In terms of moving to the "application" of the methods, the application that is needed to be attained is the performance of the kata at a very high level (which means fast, powerful, exact, and dangerous!), not necessarily going out and getting into sword fights. And I will say explicitly that this form of training is far scarier than training in something like BJJ, and is certainly something that I would class as "alive" training (especially as it is training you to remain alive!).

As you can see, the kata are performed fast. So fast that someone I was speaking to about his experiences training in the art in Japan spoke about a particular senior student who he was warned against training with unless he really knew the kata intimately (which means not consciously, but internally, so he didn't have to think his way through it), or he would get hurt. And that, honestly, is a great deal of the truth of kata practice, it is actually closer to real combat than sparring methods in many ways (when done properly, that is!), and is certainly a very "alive" way of training!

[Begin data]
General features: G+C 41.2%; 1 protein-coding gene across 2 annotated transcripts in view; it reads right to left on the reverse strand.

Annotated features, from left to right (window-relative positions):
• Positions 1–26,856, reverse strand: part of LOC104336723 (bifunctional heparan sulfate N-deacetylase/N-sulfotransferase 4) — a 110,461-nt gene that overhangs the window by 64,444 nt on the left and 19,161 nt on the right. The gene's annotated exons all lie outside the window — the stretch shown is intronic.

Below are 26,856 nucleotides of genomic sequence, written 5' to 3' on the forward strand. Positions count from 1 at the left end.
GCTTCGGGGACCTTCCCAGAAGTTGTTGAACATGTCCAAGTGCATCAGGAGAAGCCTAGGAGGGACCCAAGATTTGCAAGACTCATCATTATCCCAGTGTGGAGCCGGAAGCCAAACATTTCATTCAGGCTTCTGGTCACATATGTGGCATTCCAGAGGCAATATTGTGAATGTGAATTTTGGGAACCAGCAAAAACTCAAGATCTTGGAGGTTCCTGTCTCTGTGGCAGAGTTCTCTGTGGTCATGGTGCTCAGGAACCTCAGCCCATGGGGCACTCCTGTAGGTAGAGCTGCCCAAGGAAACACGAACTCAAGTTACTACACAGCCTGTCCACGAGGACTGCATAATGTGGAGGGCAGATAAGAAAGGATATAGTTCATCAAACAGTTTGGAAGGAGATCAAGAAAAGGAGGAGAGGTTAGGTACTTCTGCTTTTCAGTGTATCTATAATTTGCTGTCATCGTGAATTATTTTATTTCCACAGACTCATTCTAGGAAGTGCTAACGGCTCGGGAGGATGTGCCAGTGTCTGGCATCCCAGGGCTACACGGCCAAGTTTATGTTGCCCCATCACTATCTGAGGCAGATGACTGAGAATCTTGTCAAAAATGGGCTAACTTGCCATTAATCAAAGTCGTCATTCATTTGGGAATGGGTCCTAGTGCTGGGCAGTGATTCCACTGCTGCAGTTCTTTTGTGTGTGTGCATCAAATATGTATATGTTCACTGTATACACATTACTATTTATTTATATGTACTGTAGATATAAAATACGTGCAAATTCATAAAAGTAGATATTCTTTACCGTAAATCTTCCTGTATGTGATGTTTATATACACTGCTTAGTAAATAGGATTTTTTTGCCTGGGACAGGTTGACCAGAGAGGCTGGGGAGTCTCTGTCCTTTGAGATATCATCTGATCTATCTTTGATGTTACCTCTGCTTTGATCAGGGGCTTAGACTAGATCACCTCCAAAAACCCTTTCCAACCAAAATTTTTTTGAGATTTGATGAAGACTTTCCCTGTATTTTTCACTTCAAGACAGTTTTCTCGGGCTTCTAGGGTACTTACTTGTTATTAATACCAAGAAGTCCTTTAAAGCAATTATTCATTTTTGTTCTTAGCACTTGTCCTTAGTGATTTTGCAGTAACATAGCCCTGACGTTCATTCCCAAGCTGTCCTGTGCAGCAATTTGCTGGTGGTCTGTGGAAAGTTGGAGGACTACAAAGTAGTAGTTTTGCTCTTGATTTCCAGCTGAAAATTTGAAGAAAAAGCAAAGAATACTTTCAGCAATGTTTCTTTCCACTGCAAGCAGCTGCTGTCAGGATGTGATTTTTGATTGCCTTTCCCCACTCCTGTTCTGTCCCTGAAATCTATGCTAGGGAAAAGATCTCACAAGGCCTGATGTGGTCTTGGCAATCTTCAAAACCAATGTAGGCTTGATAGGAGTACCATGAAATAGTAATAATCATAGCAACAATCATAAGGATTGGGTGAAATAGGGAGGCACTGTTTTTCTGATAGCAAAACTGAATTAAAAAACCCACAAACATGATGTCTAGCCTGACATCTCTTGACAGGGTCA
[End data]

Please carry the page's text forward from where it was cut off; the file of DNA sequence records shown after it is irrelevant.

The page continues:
But there are secondary benefits to any activity. In boxing, for example, the primary goal is functional ability in the sport of boxing. We box. It's boxing. Secondary benefits, however, would include being very good at punching things... things that move and punch back. I would also be in pretty good shape, able to punch things for at least 9 minutes. I would also be pretty good at avoiding punches and moving in a way that would make me harder to punch.

I'd put all your "secondary" benefits in with the "primary" when it comes to boxing there, the secondary ones are more about things like confidence, co-ordination, better muscle tone, and fitness (which you did mention). It gets deeper with the non-sporting ones as well, it must be said.